As with Moderna this week and Pfizer last week, good news on the vaccine front is spurring on better times for stock market investors. Add in Biden’s presidential victory and it is easy to see why the bulls outweigh the bears right now, and fears over the long-term impact of the second national lockdown and the UK’s Brexit preparedness are taking a back seat.
How to tell? There are multiple ways to take the economic temperature, but the easiest and often the best place to start is to glance at the FTSE 100. For almost 37 years it has tracked the fortunes of the 100 largest qualifying stocks listed in London.
Along the way it has become invested with far more importance than merely providing a blended snapshot of how the largest banks, resources, grocery and pharmaceutical firms that dominate the famous blue-chip club are faring.
On a daily basis from when trading begins at 8am every morning the value of the FTSE 100 is used as a shorthand for prosperity or hardship, part of the visual language of how well the financial world is doing. Green is for good, the colour of prices on the rise, and traders punching the air. Red is for decline and sometimes danger and heads clasped in hands, shaking in disbelief as trading concludes at 4.30pm.
The men who gathered at the Stock Exchange Tower on Old Broad Street on Jan 3, 1984 to oversee a low-key switch-on could not have imagined how far FTSE would go. First of all its value has soared, from an arbitrary 1,000 points to peak at 7,903.50 points during trading on May 22, 2018.
Geographically it has travelled a long way too. To commercialise its indices, FTSE International was created in 1995 as a joint venture company owned by the Financial Times parent Pearson and the London Stock Exchange. The founding chief executive, Mark Makepeace, plotted how to take the brand to customers in the US and expand its reach to untapped territories such as China, South Korea and Saudi Arabia that were seeking acceptance from the international investment community.
Its uses have multiplied too. Initially conceived as a one-off index with which to capture a slice of the developing options and future markets, FTSE has become one of three main players in a burgeoning industry worth $3.7bn last year.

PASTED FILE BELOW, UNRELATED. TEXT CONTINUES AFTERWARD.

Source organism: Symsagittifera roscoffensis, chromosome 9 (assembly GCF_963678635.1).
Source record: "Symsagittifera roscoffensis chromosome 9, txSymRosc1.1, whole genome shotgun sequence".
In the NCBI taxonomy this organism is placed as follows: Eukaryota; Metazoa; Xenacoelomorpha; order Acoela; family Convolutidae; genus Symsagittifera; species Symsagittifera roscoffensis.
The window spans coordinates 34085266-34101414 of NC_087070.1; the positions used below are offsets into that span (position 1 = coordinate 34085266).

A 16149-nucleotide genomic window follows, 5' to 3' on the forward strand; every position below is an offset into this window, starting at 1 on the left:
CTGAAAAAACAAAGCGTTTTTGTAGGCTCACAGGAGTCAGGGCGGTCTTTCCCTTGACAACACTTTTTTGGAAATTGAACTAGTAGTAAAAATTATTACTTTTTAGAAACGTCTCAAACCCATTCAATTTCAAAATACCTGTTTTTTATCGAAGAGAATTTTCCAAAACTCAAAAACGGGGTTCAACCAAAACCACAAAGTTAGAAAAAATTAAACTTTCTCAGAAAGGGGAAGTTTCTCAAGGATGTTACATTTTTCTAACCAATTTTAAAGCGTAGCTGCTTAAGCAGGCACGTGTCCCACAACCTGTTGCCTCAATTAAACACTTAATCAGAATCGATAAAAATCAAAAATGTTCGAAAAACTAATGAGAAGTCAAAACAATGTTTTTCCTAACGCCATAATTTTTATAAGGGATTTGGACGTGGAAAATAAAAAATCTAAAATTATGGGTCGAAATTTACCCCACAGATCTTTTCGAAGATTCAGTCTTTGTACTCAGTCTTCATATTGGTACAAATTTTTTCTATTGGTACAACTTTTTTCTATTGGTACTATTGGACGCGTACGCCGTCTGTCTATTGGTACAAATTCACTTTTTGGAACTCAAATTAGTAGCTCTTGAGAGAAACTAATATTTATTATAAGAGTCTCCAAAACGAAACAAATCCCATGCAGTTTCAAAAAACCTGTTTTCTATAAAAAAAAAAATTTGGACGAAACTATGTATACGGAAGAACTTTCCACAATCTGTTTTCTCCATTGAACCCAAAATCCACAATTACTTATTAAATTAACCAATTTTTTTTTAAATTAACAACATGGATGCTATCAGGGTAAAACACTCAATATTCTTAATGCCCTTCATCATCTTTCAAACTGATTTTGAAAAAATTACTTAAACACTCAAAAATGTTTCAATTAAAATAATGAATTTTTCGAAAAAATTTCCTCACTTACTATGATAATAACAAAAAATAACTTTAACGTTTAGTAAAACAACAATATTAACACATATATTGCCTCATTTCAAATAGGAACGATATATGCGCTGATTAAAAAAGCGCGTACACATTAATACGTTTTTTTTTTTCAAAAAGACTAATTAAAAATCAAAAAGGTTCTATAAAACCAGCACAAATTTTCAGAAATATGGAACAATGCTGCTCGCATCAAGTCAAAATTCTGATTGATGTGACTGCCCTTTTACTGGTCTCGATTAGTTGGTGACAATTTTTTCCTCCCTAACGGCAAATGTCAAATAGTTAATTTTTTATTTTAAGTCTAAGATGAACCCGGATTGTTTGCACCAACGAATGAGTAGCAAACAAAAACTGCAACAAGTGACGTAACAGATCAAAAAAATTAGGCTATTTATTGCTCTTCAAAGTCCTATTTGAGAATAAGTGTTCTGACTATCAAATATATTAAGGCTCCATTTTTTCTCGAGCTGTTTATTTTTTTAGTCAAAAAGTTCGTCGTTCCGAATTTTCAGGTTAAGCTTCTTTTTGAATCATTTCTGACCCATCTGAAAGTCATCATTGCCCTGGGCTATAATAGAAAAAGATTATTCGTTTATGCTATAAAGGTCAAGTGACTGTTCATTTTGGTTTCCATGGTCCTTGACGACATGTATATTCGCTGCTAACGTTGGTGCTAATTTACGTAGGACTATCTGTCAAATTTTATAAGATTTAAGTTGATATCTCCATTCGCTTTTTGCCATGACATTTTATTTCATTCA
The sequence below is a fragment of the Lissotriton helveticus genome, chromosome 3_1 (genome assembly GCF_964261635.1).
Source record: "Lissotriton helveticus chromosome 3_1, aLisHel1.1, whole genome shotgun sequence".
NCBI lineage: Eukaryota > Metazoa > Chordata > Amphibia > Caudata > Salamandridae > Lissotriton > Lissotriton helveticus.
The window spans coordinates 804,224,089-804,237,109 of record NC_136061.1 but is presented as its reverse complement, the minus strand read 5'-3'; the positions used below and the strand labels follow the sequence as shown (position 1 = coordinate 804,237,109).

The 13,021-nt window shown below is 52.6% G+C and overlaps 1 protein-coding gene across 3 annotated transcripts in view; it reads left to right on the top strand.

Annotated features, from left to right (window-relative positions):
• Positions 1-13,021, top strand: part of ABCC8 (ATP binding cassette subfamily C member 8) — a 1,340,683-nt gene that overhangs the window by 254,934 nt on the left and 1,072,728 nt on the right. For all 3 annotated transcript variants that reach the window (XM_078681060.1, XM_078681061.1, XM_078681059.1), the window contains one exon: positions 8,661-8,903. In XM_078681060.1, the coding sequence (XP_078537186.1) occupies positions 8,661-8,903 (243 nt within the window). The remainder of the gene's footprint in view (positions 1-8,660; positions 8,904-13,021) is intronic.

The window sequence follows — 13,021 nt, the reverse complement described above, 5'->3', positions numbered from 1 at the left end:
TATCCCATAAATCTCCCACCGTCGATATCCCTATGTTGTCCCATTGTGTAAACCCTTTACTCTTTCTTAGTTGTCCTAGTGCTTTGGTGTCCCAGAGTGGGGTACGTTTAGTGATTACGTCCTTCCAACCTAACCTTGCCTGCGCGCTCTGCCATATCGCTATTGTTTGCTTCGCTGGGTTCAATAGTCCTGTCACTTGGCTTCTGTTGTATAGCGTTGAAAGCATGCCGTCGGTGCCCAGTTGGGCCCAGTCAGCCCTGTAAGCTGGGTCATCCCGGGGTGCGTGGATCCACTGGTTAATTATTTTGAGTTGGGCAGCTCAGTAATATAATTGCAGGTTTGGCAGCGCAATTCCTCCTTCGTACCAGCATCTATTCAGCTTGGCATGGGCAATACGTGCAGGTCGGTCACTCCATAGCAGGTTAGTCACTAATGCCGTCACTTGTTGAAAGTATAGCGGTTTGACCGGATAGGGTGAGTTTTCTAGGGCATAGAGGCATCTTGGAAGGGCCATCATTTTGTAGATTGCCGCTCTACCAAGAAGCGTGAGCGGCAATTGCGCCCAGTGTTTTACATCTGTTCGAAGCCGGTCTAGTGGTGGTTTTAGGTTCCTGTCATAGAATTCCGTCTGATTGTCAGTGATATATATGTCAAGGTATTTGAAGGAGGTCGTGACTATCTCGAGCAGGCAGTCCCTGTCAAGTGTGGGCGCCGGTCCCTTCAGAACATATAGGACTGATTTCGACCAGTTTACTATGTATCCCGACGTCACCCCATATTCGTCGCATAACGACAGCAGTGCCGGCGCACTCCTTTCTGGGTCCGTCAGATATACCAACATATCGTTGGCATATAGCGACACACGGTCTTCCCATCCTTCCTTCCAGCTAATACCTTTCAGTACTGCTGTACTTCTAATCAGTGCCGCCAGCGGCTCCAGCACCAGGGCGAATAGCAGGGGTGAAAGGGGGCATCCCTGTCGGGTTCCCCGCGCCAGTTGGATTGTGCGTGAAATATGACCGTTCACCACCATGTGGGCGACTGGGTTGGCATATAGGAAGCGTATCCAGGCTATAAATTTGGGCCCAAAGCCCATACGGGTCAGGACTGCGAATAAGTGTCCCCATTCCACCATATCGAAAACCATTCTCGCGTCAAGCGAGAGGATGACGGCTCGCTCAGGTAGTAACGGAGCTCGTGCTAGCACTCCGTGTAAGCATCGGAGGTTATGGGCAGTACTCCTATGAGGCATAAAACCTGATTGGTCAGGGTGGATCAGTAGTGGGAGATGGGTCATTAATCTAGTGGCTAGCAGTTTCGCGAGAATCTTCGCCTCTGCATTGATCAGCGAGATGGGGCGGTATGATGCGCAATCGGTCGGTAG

Financial indices, including the Nikkei and S&P 500, are still confidence barometers but they were long ago adopted by the investment industry as performance benchmarks. Fund managers whose decisions outpace a particular index are feted for their wisdom and under-performers suffer huge outflows.
Demand for index data exploded because of the trend for tracking an index, instead of trying to beat it. Rather than singling out stocks to invest in, many money managers spread their risk today by picking trends or topics they think will prosper in the long-term.
To cater for them, there exists almost 3m indices globally, despite only 60,000 stocks in the world. FTSE manages around 200 index families that enable investment by country, asset class, industry, size or strategy.
The most recent boom has come from exchange-traded funds (ETFs), baskets of stocks created to replicate an index that trade just like an individual stock. Their popularity partly explains why the profits at the LSE’s information services division, which wholly owns what is now known as FTSE Russell, hit £449m last year, up by one-third in three years.
Active management is in decline. Passive investing, which is typically lower cost, is dominated by three fund management giants: BlackRock, Vanguard and State Street. Globally, the value of passive funds has swung from 9pc to 27pc of all investment in the 12 years to 2019 according to Morningstar data, led by equities which have gone from 16pc to 43pc over the same period.
The inexorable shift to passive could not happen without index providers, but there are signs of tension ahead. Fund managers who are being squeezed by clients to cut costs resent the fat profit margins of FTSE Russell, MSCI, and S&P Dow Jones Indices. They are exploring alternatives, such as working with cheaper start-ups like Frankfurt-based Solactive to replicate index services for themselves. No wonder the dominant trio’s market share has dropped from 78pc to 70pc in two years.
How the market develops should interest investors and regulators alike. Should a fund manager be able to measure their own performance against an index created and managed in-house? And how much influence does FTSE and its peers wield over the $40 trillion and counting benchmarked against its tools?
Over time, the boundaries between fund managers and index providers will blur. But the data-driven, computerised investment world only works if it retains the precious commodity those flagship indices such as the FTSE 100 track day in, day out: confidence.
FTSE: The Inside Story by Mark Makepeace with James Ashton is out now
James Ashton is a business journalist, author and The Sunday Telegraph’s Questor columnist
Ben Marlow is away